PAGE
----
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Overview

The most important assets of any business are its employees. Employees who need to be kept happy, trained, enthusiastic, efficient, and maybe even out of trouble. As businesses grow, and as labor relationships grow increasingly complicated and demanding, more and more companies are turning to human resource managers to help them communicate with, reward, and enthuse their employees.


If you’ve ever spent ten minutes by the proverbial office water cooler, then you can imagine just how demanding of a career this can be. It requires someone who has a clear knowledge of business management and administration, as well as someone who knows how to deal with people. As a Human Resources Management major you will learn about business administration, as well as gain an understanding of corporate and labor law, planning, and psychology.


If there was ever a high-growth field, this is it. Human resources managers are needed in almost every sector, private and public, from Fortune 500 corporations to the next generation of start-ups.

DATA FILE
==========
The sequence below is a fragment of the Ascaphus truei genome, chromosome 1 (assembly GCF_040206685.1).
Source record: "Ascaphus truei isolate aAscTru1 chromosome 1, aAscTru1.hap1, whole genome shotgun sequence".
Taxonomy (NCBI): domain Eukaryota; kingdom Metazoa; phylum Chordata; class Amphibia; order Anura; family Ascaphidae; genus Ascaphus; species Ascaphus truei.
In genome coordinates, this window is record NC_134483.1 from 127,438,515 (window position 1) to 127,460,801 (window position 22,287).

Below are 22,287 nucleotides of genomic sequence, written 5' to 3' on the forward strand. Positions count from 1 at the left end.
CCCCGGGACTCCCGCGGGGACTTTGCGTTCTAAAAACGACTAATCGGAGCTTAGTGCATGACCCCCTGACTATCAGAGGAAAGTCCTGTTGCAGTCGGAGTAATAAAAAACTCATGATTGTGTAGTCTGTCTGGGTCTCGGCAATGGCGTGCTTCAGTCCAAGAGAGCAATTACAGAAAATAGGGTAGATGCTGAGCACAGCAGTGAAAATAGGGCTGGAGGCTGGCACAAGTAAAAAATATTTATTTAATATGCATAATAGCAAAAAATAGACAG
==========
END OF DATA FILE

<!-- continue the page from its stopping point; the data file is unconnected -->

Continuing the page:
SAMPLE CURRICULUM

  • Compensation Management

  • Cost Accounting

  • Human Resource Policy, Planning, and Information Systems.

  • Industrial Psychology

  • Labor Economics

  • Labor Relations

  • Law of the Management Process

  • Organizational Behavior--Micro Perspective

  • Recruitment, Selection, and Appraisal


HIGH SCHOOl PREPARATION

You'll need some decent accounting skills when you're determining bonus scales, so pay attention in algebra and your other math classes. Any knowledge you can get out of a high school economics class or two will prove valuable in college. And since human resources management is really a specialization within business administration, you should take some business classes if your high school offers them. And then there's psychology. Yes, managing humans will require a little understanding of there needs and desires. So if you can find a psychology class at your school, dig into it.